‘Slavegirls’ ad opportunity for positive change?

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FLEMING ISLAND – School superintendent Addison Davis was preparing to go to bed the night he received a call telling him that a white male Fleming Island High student had posted an ad on Craigslist for two black” slave girls for sale” on April 26.

“It’s very disturbing. I remember when I got the picture and the call. It’s unfortunate. It’s sad that any of our kids are subject to discrimination. I told my wife that we have to continue to be role models for our two kids and then I have to continue to be a role model and problem-solver for the entire district,” Davis said.

Then, he immediately turned concern into action. He and other district staff worked together to create a plan that involves sitting students down and having authentic face-to-face discussions about race and all forms of discrimination. He emailed the plan to each member of the Clay County School Board.

“Immediately upon acknowledgement of when a kid made a bad decision, I immediately engaged the leadership team,” Davis said. “One of the things I wanted to do was create focus groups from every ethnic subgroup within the school regardless of gender and then really meet with them to identify what areas of concerns they have as it relates to their culture and climate and what we can do to break down barriers and create unity.”

And while the advertisement touting the caption “Two healthy negro slavegals for sale. Good Condition and hard work ethic! If you need another pair of hands around the farm/house, you’re in luck!” has been taken offline and the student suspended for 10 days, some onlookers believe the pain will linger until it is addressed publicly.

Nekea Sanders, a research assistant with the Delores Barr Weaver Police Center in Jacksonville, addressed the May 6 School board meeting. Sanders became involved in the incident the morning of April 27 when it hit the news media. She said a Fleming Island High teacher reached out for counsel and hope.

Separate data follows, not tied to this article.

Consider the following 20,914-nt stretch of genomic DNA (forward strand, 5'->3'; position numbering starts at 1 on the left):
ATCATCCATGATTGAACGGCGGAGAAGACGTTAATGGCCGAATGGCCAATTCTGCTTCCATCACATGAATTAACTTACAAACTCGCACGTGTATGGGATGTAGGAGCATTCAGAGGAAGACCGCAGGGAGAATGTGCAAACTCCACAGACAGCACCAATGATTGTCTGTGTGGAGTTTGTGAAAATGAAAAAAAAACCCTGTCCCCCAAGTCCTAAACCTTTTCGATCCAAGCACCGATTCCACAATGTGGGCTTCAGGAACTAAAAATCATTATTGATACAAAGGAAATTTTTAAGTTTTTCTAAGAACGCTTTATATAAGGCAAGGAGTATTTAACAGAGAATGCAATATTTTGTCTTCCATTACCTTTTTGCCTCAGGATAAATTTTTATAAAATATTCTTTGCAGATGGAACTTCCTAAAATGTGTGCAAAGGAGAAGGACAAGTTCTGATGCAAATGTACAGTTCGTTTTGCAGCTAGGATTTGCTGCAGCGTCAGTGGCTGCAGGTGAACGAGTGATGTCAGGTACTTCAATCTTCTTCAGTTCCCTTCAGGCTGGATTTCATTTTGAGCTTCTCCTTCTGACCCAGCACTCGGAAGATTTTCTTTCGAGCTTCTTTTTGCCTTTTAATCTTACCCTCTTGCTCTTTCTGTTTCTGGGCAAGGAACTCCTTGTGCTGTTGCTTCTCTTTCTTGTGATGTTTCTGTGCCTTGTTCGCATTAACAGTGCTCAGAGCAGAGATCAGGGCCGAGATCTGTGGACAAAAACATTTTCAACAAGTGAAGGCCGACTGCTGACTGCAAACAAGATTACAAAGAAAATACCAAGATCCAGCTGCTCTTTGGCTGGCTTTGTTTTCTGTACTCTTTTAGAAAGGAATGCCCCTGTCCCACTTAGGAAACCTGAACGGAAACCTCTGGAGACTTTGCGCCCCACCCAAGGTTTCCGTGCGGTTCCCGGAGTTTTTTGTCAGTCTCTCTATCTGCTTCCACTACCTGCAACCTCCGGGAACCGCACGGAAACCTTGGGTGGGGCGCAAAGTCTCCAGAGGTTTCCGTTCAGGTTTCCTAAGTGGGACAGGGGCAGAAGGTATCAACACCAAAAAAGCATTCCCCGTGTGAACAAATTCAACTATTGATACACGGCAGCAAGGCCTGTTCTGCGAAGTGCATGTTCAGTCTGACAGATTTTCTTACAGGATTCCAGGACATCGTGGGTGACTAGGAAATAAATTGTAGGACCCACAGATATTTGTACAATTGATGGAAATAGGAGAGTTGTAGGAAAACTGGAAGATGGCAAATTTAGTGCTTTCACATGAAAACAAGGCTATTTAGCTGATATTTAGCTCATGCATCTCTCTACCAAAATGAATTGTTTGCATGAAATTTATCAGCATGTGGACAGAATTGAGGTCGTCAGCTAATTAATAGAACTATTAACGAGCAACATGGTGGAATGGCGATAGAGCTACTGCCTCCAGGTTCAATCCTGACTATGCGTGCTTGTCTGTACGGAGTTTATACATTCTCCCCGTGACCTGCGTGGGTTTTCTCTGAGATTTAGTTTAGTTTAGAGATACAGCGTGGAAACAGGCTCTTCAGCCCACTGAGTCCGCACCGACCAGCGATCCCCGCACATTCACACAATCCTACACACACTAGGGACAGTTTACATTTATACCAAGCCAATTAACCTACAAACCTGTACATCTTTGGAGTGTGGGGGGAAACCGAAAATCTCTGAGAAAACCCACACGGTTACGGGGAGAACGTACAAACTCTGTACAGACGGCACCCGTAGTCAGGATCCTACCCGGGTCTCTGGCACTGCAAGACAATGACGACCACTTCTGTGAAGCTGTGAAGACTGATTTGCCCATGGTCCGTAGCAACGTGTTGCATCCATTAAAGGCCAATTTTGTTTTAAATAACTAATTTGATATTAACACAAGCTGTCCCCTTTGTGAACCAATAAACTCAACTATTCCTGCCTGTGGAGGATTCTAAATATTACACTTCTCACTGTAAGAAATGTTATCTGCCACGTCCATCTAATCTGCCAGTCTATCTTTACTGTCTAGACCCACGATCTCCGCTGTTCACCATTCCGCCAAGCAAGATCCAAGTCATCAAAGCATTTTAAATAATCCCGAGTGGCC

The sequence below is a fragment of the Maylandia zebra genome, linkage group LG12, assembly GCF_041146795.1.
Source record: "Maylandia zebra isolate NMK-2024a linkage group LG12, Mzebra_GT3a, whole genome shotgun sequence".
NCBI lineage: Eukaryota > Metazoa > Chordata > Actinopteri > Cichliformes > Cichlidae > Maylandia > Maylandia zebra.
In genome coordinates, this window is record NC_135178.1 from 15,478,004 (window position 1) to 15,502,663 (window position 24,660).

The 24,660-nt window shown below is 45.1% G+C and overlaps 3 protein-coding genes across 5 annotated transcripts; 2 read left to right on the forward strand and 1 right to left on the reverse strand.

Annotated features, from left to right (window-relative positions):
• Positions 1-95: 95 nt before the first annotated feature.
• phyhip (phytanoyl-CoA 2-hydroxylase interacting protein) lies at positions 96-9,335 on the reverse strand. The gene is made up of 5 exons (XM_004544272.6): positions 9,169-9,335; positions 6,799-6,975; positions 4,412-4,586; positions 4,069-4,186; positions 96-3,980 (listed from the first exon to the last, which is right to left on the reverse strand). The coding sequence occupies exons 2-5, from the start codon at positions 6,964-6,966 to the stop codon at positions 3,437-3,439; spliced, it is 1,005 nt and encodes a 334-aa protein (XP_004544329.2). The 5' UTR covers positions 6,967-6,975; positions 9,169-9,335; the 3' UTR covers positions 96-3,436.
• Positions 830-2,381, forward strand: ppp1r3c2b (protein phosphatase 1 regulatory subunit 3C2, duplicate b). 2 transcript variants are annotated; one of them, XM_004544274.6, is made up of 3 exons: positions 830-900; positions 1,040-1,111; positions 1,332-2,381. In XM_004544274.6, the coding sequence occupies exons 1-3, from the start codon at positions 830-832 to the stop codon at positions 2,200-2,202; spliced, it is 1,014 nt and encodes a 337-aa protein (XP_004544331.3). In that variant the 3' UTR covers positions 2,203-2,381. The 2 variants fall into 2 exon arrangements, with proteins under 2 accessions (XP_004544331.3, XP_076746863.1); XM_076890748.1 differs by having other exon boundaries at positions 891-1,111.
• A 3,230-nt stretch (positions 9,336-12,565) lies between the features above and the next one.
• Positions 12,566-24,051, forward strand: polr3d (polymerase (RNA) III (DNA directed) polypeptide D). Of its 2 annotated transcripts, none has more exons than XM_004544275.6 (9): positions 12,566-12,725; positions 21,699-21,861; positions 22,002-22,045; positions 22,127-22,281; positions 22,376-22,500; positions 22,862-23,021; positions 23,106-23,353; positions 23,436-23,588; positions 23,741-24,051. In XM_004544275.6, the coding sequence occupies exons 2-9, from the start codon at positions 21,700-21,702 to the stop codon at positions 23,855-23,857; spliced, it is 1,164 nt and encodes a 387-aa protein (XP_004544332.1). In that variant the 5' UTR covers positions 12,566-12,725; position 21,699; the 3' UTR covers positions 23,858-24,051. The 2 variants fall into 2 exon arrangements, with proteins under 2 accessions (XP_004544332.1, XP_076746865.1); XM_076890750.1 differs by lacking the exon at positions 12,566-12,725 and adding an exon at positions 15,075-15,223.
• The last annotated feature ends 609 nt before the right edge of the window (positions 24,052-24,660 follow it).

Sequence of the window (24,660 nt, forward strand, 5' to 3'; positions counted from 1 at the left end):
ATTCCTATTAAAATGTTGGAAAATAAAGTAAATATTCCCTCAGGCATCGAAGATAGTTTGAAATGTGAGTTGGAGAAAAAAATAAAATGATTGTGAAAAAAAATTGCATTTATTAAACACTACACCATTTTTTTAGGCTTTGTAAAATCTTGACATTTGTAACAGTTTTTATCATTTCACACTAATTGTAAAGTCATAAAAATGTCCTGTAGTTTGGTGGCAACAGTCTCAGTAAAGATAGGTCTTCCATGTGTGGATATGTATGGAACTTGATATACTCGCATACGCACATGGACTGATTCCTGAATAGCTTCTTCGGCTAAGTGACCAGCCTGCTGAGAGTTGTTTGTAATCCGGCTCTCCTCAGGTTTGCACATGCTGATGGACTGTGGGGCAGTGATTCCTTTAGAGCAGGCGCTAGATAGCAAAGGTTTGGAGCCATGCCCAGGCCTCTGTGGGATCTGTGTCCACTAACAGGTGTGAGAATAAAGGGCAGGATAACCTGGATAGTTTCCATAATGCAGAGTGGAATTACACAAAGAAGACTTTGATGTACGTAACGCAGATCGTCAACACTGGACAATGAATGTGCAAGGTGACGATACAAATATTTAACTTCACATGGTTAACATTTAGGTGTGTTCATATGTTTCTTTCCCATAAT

“She had to go to school with that on her chest,” Sanders said.

Sanders did not identify the teacher, but instead said she became friends with the teacher’s daughter when they were in college together.

“We sat down and had dialogue about what this meant for not only the two black girls who were victimized, but for the other students who are indirectly affected by the racist post that was on Craigslist,” Sanders said.

Sanders and Lawanda Ravoira, chief executive officer and president of the Delores Barr Weaver Police Center, attended the May 6 meeting in hopes of serving as a resource in the aftermath of the posting. Ravoira said she would like to see the two female students have a role in how the male student is disciplined so they can feel whole again.

“They will walk through life totally different from now on. This will be a memory that haunts them forever and so they need to have a voice in terms of what the consequences are,” Ravoira said. “We would love to partner with [the school district] and bring the resources forward to help have that dialogue and to start the conversations around sexism and around racism in a way that the young people are really engaged and having to begin looking at what are the true values that are part of the culture.”

Ravoira and Sanders both questioned why the Craigslist posting was not on the school board agenda on May 6 given the severity of the incident. Sanders said the incident should not be viewed as mere child’s play.